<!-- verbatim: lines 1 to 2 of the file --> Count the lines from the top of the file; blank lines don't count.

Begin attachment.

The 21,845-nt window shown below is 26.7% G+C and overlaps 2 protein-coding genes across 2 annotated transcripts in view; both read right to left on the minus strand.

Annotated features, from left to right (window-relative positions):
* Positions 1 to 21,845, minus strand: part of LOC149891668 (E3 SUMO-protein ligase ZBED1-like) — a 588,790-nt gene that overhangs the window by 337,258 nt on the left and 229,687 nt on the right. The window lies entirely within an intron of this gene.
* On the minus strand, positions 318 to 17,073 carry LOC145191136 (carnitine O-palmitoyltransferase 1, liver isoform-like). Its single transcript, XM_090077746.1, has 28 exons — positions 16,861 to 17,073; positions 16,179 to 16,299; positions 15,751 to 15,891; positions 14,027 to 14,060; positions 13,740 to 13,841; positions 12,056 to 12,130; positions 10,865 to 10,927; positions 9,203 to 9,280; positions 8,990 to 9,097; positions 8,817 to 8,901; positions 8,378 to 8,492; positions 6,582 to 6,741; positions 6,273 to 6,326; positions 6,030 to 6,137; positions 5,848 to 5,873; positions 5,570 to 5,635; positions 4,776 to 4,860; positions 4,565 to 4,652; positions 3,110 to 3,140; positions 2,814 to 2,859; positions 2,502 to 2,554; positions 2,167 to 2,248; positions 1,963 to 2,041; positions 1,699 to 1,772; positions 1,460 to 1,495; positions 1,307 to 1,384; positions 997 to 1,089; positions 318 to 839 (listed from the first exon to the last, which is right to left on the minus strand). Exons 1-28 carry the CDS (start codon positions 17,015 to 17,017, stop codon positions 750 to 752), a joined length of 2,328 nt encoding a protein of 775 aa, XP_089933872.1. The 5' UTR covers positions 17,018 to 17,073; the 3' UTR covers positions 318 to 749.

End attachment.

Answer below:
The 21,845-nt window shown below is 26.7% G+C and overlaps 2 protein-coding genes across 2 annotated transcripts in view; both read right to left on the minus strand.

Annotated features, from left to right (window-relative positions):